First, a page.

Recently proposed optical subsystems utilizing micro-electromechanical components are being developed for use in photonic crossconnects, optical add/drop multiplexers, and spectral equalizers. Common elements to these subsystems are electrostatically actuated micromechanical tilt mirrors that steer optical beams to implement the subsystem function. In these applications, voltages are applied to mirror elements to change the mirror-tilting angle, on one or two axes. Feedback control methods are commonly used to obtain precise mirror orientations to minimize loss through optical switch fabrics or to stabilize attenuation through spectral equalizers. However, the mirror tilt angle range is limited because of inherent instability beyond a critical tilt angle (snapdown angle), and the usual feedback schemes do not counteract this effect. This paper describes control methods to enable operation of electrostatically actuated mirrors beyond the critical tilt angle, yielding advantages including greater scalability of switch arrays and increased dynamic range of attenuators.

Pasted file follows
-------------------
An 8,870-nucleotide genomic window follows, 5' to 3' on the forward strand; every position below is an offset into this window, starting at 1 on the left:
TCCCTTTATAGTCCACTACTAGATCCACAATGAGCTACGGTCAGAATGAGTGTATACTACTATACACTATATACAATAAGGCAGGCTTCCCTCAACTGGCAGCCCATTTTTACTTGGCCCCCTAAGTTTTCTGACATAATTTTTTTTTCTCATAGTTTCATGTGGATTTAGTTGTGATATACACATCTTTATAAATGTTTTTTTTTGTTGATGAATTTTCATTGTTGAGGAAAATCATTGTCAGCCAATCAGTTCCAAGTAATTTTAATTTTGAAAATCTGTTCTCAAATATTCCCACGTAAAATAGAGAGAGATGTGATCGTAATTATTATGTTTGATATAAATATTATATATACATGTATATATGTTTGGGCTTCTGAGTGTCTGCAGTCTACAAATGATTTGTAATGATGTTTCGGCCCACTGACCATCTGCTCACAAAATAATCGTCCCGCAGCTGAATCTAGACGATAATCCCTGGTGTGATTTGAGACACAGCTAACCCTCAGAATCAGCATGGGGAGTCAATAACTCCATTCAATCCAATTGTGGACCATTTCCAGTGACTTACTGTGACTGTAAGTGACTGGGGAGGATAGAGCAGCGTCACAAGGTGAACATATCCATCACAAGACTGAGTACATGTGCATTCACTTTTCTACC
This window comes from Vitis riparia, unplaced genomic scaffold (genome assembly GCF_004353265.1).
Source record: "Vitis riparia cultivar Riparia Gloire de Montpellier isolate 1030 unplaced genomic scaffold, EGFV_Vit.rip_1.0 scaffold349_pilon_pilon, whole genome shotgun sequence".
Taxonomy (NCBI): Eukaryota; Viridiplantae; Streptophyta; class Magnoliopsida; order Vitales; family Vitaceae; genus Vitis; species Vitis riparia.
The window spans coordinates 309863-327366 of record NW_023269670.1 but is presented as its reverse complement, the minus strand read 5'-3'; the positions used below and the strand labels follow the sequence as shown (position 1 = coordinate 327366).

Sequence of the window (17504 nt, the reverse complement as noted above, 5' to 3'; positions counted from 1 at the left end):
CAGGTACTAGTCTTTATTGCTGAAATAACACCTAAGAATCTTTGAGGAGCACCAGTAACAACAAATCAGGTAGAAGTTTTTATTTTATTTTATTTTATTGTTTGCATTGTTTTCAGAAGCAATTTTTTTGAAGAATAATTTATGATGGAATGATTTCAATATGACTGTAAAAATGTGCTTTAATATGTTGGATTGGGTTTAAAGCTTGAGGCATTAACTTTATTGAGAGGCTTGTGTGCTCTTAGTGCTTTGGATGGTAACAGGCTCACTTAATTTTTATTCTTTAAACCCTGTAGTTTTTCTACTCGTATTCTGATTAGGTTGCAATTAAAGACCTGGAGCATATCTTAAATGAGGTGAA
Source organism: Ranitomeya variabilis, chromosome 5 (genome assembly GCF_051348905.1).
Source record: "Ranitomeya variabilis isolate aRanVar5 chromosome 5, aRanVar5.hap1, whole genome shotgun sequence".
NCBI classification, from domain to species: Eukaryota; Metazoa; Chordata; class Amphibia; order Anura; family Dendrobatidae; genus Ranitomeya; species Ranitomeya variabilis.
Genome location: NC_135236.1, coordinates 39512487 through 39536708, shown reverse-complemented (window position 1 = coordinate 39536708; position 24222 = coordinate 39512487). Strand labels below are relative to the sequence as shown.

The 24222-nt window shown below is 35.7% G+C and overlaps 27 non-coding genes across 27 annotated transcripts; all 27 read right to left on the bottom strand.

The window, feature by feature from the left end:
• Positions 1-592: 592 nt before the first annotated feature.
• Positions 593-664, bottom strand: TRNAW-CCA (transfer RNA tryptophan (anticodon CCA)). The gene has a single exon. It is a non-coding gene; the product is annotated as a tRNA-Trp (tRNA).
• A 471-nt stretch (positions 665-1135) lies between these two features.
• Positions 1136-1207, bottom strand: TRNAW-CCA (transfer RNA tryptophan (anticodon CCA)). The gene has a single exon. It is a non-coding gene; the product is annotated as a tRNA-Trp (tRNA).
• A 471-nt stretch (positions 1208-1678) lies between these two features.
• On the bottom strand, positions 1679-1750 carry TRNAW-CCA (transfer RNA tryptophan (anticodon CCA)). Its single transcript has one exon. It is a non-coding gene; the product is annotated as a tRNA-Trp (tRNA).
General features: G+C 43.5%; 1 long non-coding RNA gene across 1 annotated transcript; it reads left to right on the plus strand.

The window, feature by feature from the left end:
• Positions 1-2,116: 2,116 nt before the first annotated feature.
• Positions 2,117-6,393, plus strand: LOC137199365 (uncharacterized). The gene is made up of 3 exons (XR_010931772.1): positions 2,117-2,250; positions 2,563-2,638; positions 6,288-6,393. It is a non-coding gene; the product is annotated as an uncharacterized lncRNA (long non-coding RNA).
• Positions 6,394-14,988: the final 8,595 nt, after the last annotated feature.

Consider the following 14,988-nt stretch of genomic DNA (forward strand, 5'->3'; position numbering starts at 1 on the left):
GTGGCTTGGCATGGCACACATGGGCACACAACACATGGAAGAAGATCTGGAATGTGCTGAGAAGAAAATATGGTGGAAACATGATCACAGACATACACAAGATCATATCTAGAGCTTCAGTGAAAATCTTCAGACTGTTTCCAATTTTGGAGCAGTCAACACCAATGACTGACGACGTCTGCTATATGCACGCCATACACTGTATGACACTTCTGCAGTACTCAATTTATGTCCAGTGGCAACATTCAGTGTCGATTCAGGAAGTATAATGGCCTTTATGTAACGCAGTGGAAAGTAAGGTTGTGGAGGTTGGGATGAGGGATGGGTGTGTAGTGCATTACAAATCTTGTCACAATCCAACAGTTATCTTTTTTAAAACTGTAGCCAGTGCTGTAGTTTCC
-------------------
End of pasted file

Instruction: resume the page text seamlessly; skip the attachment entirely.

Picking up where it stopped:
Journal: TechConnect Briefs
Volume: 2, Technical Proceedings of the 2003 Nanotechnology Conference and Trade Show, Volume 2
Published: February 23, 2003
Pages: 424 - 427
Industry sectors: Advanced Materials & Manufacturing | Sensors, MEMS, Electronics
Topics: MEMS & NEMS Devices, Modeling & Applications